In addition, "[a]n investigating officer's hunch, suspicion or good faith perception are not [sic] sufficient, alone, to constitute probable cause for an arrest." Lunde, 736 S.W.2d at 667. The perceived events must be out of the ordinary, suspicious and tie a suspect with a criminal act. Glass v. State, 681 S.W.2d 599 (Tex.Cr.App.1984). Innocent activity, however, can provide the basis for a showing of probable cause. Illinois *452 v. Gates, 462 U.S. 213, 103 S. Ct. 2317, 76 L.Ed.2d 527;[1] See also, Williams v. State, 621 S.W.2d 613 (Tex.Cr.App.1981). In addition, this Court has previously upheld arrests under Article 14.01(b) when the police officers personally observed behavior that although not overtly criminal, was, when coupled with the officers' prior knowledge, sufficient to establish probable cause that an offense was then occurring. See Miller v. State, 458 S.W.2d 680 (Tex. Cr.App.1970); Lunde, 736 S.W.2d at 668.

Recently, we had cause to reexamine the validity of another 14.01(b) arrest in Adkins v. State, 764 S.W.2d 782 (Tex.Cr. App.1988) (plurality opinion). In Adkins, the defendant's conviction was affirmed based on a factual situation where information provided by a reliable informant was substantiated by a police officer's personal observation of defendant's specified conduct. 764 S.W.2d at 786. And in Lunde, supra, a police officer, acting on confidential information, placed the defendant under surveillance and verified specified conduct that led to the arrest of the defendant for possession of heroin. The arrest was upheld. 736 S.W.2d at 667-68. Unlike Adkins and Lunde, the facts in the instant case are distinguishable from those cases in which a combination of personal observations and prior knowledge allowed a warrantless arrest under Article 14.01(b). The record reflects that Officer Wildman's observations on October 10 revealed activities that may well have justified a 14.01(b) arrest; that is, the group engaging in activity that could be reasonably construed, by an experienced police officer, as the using or exchanging of drugs. The officer's observations on October 11, however, relating to a particular type of noncriminal act, that of departing a location, fail to raise a sufficient degree of suspicion on which to base a showing of probable cause.[2]

As Justice Shannon noted in his dissent:

"Article 14.01(b), however, does not authorize a warrantless arrest unless an offense is committed in the officer's presence or within his view. It is plain that on October 11, Stull committed no offense in the officer's presence or within his view. Accordingly, art. 14.01(b) did not empower the officer to arrest him without a warrant. "The opinions relied upon by the majority, Gonzales v. State, 648 S.W.2d 684 (Tex.Cr.App.1983); Boyd v. State, 621 S.W.2d 616 (Tex.Cr.App.1981); Miller v. State, 458 S.W.2d 680 (Tex.Cr.App.1970); and Bridges v. State [166 Tex.Crim. 556], 316 S.W.2d 757 (Tex.Cr.App.1958) are authority for the proposition that previously acquired knowledge and experience, when coupled with present personal observation, may provide probable cause to believe an offense is being committed in the officer's presence. In this appeal, however, when the officer arrived at the Flintrock road location on the morning of October 11, he saw nothing more criminal than that Stull and the other boys `were entering their own vehicles and preparing to leave the scene.'" (Emphasis in original). Stull, 726 S.W.2d at 262.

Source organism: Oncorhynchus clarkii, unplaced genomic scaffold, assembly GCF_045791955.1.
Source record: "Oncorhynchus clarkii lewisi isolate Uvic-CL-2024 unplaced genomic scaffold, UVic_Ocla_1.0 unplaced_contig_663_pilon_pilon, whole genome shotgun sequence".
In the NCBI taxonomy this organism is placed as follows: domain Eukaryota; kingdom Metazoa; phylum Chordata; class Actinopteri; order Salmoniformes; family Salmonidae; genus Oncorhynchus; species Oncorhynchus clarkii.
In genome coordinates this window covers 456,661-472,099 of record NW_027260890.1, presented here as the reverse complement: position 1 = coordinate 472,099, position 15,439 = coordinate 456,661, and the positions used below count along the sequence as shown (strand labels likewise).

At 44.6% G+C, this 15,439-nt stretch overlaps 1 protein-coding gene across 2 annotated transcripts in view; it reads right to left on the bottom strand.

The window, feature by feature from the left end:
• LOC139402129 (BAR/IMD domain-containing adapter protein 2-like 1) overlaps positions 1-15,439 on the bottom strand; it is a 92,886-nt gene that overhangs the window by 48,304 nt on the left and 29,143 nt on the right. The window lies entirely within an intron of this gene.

This case is factually analogous to Hoag v. State, 728 S.W.2d 375 (Tex.Cr.App.1987), where a warrantless arrest under Article 14.01(b), supra, was not upheld. In Hoag the defendant was a burglary suspect who had been placed under surveillance by the *453 officers assigned to the case. This Court held in invalidating the 14.01(b) arrest that:

"The officers observed the appellant park his car and enter an apartment complex. When the appellant emerged from the complex, he was carrying a newspaper and a soft drink. The officers saw the appellant take something out of his pocket and put it on the floor of the car. Suspecting that a burglary had taken place, the officers checked the complex for signs that an apartment had been burglarized and found none. We are unable to conclude that these facts indicate in any way that the appellant had committed a burglary or possessed stolen property in the officers' presence. Hence, we find that the arrest cannot be justified on the basis of Article 14.01(b), supra." Hoag, 728 S.W.2d at 379.

We are also unable to conclude in the instant case that appellant committed an offense in the presence of Officer Wildman. The lack of corroboration between Officer Wildman's prior knowledge and personal observations of October 11 did not establish a proper basis for a 14.01(b) arrest. We hold that the arrest of appellant was unlawful.

Without a warrant, the State carried the burden of establishing the validity of the arrest. Russell v. State, 717 S.W.2d 7 (Tex.Cr.App.1986). The State failed to carry this burden. Because the only direct evidence linking appellant to this crime was the contraband seized pursuant to the unlawful arrest, we cannot say beyond a reasonable doubt that the introduction of that evidence made no contribution to the verdict. Lanes v. State, 767 S.W.2d 789 (Tex. Cr.App.1989). Consequently, we reverse the holding of the Court of Appeals and remand this cause to the trial court.

W.C. DAVIS, J., dissents.


[1] In Gates, Justice Rehnquist, writing for the majority, noted:

"As discussed previously, probable cause requires only a probability or substantial chance of criminal activity, not an actual showing of such activity. By hypothesis, therefore, innocent behavior frequently will provide the basis for a showing of probable cause; to require otherwise would be to sub silentio impose a drastically more rigorous definition of probable cause than the security of our citizens' demands. We think the Illinois court attempted a too rigid classification of the types of conduct that may be relied upon in seeking to demonstrate probable cause. [citations omitted] In making a determination of probable cause the relevant inquiry is not whether particular conduct is "innocent" or "guilty," but the degree of suspicion that attaches to particular types of noncriminal acts." Gates, 462 U.S. at 243 n. 13 [103 S. Ct. at 2335 n. 13]. See also Williams v. State, supra.

[2] Our inquiry is not focused on the innocence or guilt attributable to a particular act, rather, on the degree of suspicion that attaches to particular types of noncriminal behavior.